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Mozambican Woodlands could store more than double the carbon previously estimated

Date:
July 10, 2024
Source:
University College London
Summary:
The capacity of Mozambican woodlands to capture and store carbon is underestimated and potentially undervalued for their protection and restoration, finds new research from an international team of scientists.
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The capacity of Mozambican woodlands to capture and store carbon is underestimated and potentially undervalued for their protection and restoration, finds new research from an international team of scientists including UCL researchers and led by carbon data provider Sylvera.

The research, published in Nature Communications Earth & Environment, found that miombo woodlands, which span large areas of Sub-Saharan Africa, store 1.5 to 2.2 times more carbon than had previously been estimated by standard methods.

Named for the miombo trees found in the region, these biomes (geographical areas defined by their local species and climate) are vital ecosystems that directly support many millions of livelihoods, regulate climate and water resources, provide habitats for plants and animals, and hold cultural and spiritual significance. Over the past 40 years, deforestation has reduced these woodlands from 2.7 to 1.9 million square kilometres, making accurate ongoing monitoring essential. The deforested sites span an area three times greater than the land area of the United Kingdom.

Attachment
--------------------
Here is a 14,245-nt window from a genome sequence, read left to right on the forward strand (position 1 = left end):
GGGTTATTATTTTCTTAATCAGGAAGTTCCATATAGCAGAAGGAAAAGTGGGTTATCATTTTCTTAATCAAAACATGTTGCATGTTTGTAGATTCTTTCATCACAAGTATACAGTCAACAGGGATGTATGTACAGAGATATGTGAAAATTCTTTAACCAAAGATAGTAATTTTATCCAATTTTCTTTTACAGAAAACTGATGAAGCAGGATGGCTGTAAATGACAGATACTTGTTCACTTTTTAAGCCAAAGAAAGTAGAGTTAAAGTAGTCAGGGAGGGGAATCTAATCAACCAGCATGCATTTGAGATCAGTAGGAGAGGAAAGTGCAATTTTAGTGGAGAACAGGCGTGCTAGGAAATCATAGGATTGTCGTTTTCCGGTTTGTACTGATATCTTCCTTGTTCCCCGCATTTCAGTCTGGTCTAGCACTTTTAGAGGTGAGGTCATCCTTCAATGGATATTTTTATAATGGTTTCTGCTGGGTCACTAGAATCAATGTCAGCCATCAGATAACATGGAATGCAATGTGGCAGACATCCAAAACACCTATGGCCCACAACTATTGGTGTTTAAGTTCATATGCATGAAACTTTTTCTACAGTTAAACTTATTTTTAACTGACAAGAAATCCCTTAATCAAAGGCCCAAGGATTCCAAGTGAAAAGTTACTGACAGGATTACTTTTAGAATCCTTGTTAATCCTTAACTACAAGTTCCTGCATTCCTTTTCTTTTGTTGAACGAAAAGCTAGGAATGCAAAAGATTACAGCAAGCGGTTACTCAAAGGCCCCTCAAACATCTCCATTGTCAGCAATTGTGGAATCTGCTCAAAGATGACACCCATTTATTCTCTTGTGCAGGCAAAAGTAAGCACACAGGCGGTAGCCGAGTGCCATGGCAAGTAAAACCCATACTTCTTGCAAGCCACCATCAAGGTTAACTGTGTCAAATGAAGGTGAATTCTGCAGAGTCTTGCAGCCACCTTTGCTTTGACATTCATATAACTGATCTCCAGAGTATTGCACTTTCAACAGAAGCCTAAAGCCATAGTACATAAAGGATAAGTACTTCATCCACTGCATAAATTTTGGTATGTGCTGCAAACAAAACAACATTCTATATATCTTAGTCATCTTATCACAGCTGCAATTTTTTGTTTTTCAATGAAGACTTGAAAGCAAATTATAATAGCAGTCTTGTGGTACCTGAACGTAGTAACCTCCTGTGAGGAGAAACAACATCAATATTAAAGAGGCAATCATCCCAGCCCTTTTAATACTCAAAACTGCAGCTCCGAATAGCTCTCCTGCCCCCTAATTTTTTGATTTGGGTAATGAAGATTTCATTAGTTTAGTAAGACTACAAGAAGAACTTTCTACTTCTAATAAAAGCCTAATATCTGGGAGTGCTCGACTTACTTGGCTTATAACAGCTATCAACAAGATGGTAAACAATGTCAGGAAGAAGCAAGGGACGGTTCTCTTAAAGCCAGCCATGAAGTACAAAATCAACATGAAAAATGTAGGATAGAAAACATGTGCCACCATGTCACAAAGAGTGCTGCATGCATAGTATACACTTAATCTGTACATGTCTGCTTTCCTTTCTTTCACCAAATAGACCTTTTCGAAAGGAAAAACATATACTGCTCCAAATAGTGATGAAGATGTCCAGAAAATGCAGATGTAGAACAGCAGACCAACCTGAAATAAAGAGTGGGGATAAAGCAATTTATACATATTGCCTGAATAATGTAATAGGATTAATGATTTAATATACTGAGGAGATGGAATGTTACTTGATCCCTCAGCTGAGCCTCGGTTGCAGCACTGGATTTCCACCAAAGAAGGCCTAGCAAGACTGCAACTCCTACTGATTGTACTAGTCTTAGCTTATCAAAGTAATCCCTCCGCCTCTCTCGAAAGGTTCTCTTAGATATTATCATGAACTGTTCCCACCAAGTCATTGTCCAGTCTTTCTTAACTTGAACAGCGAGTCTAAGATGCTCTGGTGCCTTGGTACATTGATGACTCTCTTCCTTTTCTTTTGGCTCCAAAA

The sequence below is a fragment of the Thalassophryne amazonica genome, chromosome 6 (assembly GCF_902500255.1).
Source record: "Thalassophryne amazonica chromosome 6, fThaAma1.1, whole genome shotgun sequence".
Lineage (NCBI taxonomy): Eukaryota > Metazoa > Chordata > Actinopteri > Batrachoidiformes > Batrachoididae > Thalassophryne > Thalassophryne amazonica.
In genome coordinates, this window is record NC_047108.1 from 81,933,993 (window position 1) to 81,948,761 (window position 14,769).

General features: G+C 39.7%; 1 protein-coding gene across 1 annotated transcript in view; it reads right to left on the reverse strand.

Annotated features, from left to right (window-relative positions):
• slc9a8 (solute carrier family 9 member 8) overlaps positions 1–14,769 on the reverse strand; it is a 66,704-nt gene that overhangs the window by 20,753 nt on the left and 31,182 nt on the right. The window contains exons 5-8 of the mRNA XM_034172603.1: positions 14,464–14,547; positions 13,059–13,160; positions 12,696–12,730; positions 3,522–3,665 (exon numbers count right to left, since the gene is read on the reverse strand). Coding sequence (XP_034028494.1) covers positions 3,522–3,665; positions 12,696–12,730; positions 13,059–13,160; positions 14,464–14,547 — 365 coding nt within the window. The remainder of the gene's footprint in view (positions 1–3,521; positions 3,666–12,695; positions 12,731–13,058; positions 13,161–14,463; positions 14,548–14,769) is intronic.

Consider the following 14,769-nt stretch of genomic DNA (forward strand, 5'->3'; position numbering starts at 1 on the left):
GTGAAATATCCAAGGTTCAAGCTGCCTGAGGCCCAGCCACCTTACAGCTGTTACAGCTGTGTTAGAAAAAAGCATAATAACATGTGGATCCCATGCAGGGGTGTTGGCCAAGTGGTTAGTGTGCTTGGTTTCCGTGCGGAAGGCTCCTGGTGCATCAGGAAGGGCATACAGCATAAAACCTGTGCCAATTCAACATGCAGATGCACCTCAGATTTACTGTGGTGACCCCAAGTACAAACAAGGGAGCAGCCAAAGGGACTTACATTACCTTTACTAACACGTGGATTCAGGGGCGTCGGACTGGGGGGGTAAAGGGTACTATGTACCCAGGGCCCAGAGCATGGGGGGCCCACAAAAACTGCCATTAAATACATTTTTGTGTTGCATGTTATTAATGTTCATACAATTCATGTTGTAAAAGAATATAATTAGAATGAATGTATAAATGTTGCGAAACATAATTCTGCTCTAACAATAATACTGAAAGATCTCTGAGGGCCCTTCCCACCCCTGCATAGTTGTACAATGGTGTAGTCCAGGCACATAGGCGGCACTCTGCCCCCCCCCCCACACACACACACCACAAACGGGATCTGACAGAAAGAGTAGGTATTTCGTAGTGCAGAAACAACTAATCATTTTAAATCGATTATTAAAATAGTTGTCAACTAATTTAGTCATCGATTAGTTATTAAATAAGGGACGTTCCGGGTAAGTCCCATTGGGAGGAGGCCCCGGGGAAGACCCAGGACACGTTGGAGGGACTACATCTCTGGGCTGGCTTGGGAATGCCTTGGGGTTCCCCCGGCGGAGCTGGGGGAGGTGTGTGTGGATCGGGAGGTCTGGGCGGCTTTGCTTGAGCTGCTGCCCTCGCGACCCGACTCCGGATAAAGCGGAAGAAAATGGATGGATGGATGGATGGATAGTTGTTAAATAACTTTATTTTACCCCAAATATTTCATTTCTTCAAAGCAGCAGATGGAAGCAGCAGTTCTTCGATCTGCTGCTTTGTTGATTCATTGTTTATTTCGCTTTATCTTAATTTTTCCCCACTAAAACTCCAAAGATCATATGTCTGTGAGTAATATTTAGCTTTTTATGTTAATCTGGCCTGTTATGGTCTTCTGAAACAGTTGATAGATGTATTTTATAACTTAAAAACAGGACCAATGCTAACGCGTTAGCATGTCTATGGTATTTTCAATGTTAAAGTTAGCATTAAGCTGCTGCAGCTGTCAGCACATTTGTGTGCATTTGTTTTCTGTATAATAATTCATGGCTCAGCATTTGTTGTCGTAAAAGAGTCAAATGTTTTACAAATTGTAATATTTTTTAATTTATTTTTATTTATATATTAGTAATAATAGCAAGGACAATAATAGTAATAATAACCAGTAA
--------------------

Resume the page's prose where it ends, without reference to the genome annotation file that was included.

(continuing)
In 2022, the researchers, working with local Mozambican partners, collected 450 billion 3D measurements across more than 8 million trees covering 500 square kilometres of miombo woodlands in and around Gilé National Park, Mozambique -- an area eight times the size of Manhattan. The team used ground, drone- and helicopter-based laser scanning to capture this data across intact woodlands, secondary woodlands in various states of degradation, and clear land.

These measurements were used to generate estimates of aboveground biomass (the weight of trees above ground) that showed the carbon stored in these woodlands was 1.5 to 2.2 times more than that predicted by conventional methods. This was partly due to the reliance of traditional techniques or methods, known as allometrics, that link simple-to-measure tree variables such as stem diameter and tree height to carbon, and have been found to underestimate the biomass of large trees. This new research marks the first time region-scale estimates of forest carbon have been calculated independent of allometry, using multi-scale lidar data.

Co-author, Professor Mat Disney (UCL Geography) said: "Using these 3D laser scanning measurements, we're able to significantly improve the accuracy of our estimates of the biomass and carbon stored in these critical and dynamic miombo woodlands. The fact that these new results are so much greater than previous estimates demonstrates that these ecosystems are even more important than we thought and highlights why we need to protect them, now more than ever."

Applying the results of this study across all of Africa's miombo woodlands, suggests that conventional measurement techniques potentially underestimate their carbon stocks by an amount of carbon nearly equivalent to the total atmospheric increase in a single year.

Extrapolating the results across all miombo woodlands, the study estimated they potentially store 13.6 billion tonnes of equivalent carbon dioxide (Gt CO2e) more carbon in their aboveground biomass than currently expected, though this extrapolation requires additional data for confirmation.

The results of the study have important implications for the understanding of the role that miombo woodlands can play in efforts to tackle climate change. Their destruction could release significantly more carbon than thought, and governments, business and finance need to do much more to prioritise protecting and restoring these often forgotten forests as a crucial climate change mitigation pathway.